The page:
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Notes: The AFRITERRA Foundation is seeking donations [ ] to acquire this important map showing very early details of Africa in the famous double cordiform projection. Oronce Fine's double-cordiform map of the world is remarkable for several reasons. It was the most superior rendering of the world to-date, accompanying Johann Huttich's and Simon Grynaeus' collection of accounts of voyages entitled Novus Orbis Regionum. The book was first published in Basle but reprinted in Paris during 1532 by Christian Wechel with this accompanying map. It is thought that Wechel also sold copies of the map separately, and one copy inserted in Pomponius Mela's, "De orbis situ" 1530 sold at Christie's Paris auction of Pierre Beres collection, sale# 3534, lot 85, December 12, 2012. Geographically, Fine's map included the most advanced information available. The North American continent remains an extension of the Asian mainland much along the lines of the Contarini-Rosselli map of 1506 and Ruysch of 1507. However, the monumental discoveries made since the creation of these maps, which forever altering the coastlines, have also been included. Fine extended the eastern coast of North America southward beyond the discoveries of Gomes and Ayllon to a peninsular outline of Florida, which is named, and a reasonable depiction of the Gulf coast as described by Pineda in 1519. This is the earliest recognizable depiction of a continuous east coast of North America on a printed map. The South American continent is also admirably depicted, incorporating discoveries by the Portugese and by Ferdinand Magellan. Central America contains numerous place names reflecting conquests and explorations. The isthmus of Darian is shown and named, as well as the "Mare magellanicum" (Pacific Ocean), one of the first uses of the navigator's name in such a context. The west coast of Mexico, although continuous with Asia, is the earliest record on a printed map of the discoveries of Hernando Cortes. "Terra Australis" (Australia) fills much of the right-hand (or southern) cordum and is marked as being 'recently discovered but not yet explored.' The north pole is indicated by four islands and the separate island of Greenland is named. A large promontory marked "Gaccalar" (supposedly Labrador) extends from North America into the Atlantic. This highly detailed woodcut is surrounded by floral embellishments, two mermaids, two muscular cherubs, the French royal coat of arms and, at the head of the map, the title in a flowing banner. It's cartographic findings were hugely influential to the history of mapping and were followed by Gerard Mercator for his important world map of 1538, and for the copies by Antonio Salamanca (ca. 1550) and Antonio Lafreri (ca. 1564). This, the original 1531 woodblock was used for several later issues and can be found in six different states. * * * Oronce Fine was a French mathematician and cartographer. Born in Brian?n, the son and grandson of physicians, he was educated in Paris (Coll?e de Navarre), and obtained a degree in medicine in 1522. In 1531, he was appointed to the chair of mathematics at the Coll?e Royal (the present Coll?e de France), founded by Francis I of France, where he taught until his death. As well as being a fortifications expert (he worked on the fortifications of Milan), Fine was a noted astronomer and cartographer. He invented the cordiform or heart-shaped map, frequently utilized by other cartographers, such as Peter Apian and Gerardus Mercator. Oronce Fine's maps are particularly notable for his attempts to reconcile the discoveries in the New World with old medieval legends and information (derived from Ptolemy) regarding the Orient. Woodcut Paris, 1531Oronce Fine's double cordiform map of the world is one of the most striking and influential maps of the world published in the sixteenth century. First issued in 1531, it appeared in the 1532 Paris edition of Johann Huttich and Simon Grynaeus's 'Novus orbis regionum', a collection of travel accounts that had also been published in Basel several months before. The map is not only a visual delight but is also noteworthy for its cartographic content. It is the first printed world map based upon a double-cordiform polar projection, a form that would be much imitated by the likes of Mercator in 1538 and Salamanca and Lafreri a decade or so later. The right-hand or southern cordum shows the great southern land mass which Fine labels 'Terra Australis recenter inventa, sed nondu[m] plene cognita' (literally 'southern land recently found, but not yet fully known'). Since Antarctica was not discovered until 1820 by the Russian Fabian Gottlieb von Bellingshausen, its inclusion has led more fanciful writers to suggest that Fine received information from residents of the lost city of Atlantis, or even aliens. The cordum also contains the Pacific, which Fine names 'Mare magellanicum', one of the first appearances of the explorer's name upon a map. To the left-hand, or northern, cordum, America is resolutely attached to the easternmost part of Asia with the north pole being made up of four islands. The map is surrounded by beautiful and elaborate floral work with depictions of dragons, putti and mermaids. The present example is the first state of the map, retaining Fine's name in the lower cartouche. The second state, also dated 1531, includes the imprint of Hermannus Venraed, in place of Fine's name, but retains the 1531 dating. In all there are six states of the map, dated 1536, 1540, 1541 and 1555 respectively. Arader/Crouch; [to see image link at Christie's auction, select this link then right-click open-link for zoomable image]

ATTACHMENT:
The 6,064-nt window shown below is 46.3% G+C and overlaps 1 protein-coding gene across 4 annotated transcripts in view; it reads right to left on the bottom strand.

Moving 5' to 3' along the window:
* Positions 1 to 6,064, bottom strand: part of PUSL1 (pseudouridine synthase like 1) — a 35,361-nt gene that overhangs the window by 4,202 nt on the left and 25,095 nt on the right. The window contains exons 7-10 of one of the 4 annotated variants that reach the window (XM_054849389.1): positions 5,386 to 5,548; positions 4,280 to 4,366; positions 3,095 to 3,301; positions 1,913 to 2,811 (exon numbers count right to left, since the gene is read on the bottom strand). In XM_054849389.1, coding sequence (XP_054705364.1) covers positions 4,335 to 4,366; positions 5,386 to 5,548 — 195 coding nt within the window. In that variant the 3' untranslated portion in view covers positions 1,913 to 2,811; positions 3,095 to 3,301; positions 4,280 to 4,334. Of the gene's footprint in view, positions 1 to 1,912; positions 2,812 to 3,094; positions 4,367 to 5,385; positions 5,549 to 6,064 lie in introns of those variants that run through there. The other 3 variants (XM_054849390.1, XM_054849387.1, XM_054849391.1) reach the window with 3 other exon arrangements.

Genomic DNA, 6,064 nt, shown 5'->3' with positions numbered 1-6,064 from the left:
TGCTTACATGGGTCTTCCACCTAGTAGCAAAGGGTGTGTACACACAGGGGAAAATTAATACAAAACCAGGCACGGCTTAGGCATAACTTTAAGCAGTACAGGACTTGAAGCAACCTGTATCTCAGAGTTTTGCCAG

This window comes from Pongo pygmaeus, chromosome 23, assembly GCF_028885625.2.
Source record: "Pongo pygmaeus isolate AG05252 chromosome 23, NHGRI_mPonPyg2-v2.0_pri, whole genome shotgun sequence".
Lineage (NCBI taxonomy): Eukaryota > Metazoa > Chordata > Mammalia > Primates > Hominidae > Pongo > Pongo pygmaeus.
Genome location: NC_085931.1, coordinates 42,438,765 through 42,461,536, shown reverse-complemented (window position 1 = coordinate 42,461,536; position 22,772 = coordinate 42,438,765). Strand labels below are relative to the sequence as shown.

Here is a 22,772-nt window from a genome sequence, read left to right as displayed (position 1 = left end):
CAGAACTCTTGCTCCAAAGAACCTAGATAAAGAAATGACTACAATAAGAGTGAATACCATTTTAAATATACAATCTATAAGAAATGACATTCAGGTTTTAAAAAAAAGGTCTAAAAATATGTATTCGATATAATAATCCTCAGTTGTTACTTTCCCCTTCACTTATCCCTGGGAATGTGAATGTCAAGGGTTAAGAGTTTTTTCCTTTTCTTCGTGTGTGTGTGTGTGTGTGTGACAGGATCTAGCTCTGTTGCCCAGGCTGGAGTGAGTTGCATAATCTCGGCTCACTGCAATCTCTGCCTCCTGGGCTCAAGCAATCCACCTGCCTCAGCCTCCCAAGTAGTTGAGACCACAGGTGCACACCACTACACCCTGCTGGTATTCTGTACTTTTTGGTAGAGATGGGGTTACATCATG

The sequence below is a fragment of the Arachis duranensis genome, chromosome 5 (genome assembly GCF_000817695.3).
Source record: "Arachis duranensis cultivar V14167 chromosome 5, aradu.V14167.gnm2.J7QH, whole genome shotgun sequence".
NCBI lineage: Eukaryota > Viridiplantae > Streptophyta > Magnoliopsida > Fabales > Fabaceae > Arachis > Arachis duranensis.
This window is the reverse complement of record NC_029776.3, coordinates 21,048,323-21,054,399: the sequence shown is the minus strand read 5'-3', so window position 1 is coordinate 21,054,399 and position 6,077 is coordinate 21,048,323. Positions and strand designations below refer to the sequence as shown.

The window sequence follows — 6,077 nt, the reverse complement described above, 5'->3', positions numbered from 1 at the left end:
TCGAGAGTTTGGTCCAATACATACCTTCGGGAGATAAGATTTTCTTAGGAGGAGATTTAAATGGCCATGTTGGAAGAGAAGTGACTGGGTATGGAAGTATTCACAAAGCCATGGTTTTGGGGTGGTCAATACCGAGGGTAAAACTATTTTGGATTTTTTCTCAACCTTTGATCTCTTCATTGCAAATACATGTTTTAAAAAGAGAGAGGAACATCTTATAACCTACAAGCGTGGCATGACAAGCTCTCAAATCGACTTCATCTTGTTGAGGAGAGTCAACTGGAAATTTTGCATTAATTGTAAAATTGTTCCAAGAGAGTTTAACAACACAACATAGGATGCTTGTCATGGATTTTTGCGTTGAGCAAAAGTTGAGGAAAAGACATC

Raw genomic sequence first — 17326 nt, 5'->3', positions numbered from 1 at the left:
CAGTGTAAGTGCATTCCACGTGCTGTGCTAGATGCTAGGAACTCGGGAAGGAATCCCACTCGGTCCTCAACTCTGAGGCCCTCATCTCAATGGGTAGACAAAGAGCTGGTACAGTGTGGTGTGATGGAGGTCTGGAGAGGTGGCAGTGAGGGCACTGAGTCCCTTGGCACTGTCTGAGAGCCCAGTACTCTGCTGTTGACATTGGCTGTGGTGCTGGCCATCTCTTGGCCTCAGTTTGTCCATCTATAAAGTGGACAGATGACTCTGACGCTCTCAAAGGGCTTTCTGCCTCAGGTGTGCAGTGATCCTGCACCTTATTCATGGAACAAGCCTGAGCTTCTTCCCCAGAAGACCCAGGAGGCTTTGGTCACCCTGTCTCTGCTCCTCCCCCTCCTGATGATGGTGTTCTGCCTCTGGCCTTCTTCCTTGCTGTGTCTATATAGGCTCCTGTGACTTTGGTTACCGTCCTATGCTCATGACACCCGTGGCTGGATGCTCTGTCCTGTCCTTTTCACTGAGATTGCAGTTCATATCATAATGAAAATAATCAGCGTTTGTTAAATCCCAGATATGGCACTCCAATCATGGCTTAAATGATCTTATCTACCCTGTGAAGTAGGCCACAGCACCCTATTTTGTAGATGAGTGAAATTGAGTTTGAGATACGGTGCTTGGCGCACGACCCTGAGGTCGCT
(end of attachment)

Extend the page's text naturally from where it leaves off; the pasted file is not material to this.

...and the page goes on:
Last updated: Jan 6, 2013